A sale and leaseback arrangement can be a useful way for a company to generate cash from its property portfolio without having to vacate, as would be the case in a standard sale. The seller gets a lump sum up front from the ‘sale’, which can be invested elsewhere, but simultaneously signs a rental agreement – the ‘leaseback’ – committing to make lease payments to the buyer in return for continued occupancy. If selling a building and then continuing to use it sounds too good to be true then it probably is. Over time, the high fixed cost of the lease payments will eat into future profits – creating what analysts call high ‘operational gearing’ – and eventually, depending on the terms of the deal, the seller may lose legal title to the property once the lease period expires.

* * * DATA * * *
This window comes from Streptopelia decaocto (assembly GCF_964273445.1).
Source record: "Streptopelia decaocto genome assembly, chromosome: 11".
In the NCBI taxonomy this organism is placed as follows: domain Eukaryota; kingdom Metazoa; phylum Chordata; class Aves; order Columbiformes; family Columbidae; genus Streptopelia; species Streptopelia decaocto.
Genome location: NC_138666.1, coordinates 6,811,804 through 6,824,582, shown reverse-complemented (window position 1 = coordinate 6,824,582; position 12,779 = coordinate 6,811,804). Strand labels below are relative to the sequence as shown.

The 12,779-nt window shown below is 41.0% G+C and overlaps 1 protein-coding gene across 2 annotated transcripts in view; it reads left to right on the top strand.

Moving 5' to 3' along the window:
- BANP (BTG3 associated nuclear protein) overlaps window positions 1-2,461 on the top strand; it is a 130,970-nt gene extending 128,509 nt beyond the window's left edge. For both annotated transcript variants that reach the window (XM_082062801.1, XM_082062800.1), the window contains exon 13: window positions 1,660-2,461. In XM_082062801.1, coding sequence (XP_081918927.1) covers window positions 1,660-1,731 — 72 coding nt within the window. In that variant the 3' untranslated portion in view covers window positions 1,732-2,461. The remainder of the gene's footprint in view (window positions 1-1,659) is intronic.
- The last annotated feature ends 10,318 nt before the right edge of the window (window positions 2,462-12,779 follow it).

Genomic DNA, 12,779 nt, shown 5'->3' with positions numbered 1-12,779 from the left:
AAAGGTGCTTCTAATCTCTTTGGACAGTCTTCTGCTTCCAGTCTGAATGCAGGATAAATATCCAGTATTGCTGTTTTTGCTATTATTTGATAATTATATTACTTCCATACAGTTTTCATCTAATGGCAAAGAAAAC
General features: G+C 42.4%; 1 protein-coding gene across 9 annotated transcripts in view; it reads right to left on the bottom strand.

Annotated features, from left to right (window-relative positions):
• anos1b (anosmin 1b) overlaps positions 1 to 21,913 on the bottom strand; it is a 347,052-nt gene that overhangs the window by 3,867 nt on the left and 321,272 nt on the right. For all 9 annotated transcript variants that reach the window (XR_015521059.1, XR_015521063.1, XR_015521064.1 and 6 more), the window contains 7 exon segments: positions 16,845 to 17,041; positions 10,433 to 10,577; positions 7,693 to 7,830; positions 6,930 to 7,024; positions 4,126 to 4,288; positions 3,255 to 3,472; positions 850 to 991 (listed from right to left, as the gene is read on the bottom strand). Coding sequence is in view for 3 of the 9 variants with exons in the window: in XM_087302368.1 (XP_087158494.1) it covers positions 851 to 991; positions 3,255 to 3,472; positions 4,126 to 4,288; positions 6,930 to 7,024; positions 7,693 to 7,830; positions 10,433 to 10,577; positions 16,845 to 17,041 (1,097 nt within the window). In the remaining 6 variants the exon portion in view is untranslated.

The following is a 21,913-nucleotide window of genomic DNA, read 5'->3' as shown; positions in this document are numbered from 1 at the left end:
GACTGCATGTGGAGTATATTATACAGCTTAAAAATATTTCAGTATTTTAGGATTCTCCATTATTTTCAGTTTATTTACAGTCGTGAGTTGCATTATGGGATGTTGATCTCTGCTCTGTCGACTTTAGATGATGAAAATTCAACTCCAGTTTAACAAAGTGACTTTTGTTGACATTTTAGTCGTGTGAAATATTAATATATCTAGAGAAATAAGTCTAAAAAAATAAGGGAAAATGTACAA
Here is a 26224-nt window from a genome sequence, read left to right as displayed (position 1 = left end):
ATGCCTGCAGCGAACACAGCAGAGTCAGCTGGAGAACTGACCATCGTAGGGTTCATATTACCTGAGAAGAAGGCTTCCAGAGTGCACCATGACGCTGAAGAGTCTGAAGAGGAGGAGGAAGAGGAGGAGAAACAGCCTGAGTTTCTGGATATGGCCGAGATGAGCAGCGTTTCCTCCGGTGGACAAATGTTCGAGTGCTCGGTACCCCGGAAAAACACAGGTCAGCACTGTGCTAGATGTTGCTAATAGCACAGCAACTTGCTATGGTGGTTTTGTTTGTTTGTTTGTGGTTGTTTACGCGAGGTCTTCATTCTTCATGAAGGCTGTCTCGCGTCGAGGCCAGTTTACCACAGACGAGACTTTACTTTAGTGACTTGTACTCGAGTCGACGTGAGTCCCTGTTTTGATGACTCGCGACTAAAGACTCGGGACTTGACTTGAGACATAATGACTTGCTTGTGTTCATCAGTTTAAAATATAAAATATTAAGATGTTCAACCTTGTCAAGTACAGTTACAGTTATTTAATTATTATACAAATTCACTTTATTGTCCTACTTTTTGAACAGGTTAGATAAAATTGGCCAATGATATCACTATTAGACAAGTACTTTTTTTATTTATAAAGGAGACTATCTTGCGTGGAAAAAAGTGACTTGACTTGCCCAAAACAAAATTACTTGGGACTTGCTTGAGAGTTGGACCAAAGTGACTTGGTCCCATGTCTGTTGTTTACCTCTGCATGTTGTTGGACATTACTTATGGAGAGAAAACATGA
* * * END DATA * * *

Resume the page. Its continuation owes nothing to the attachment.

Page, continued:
More on banking and finance terms later this week, when I write my next post. Sale and leaseback. Please bookmark us and leave a comment.
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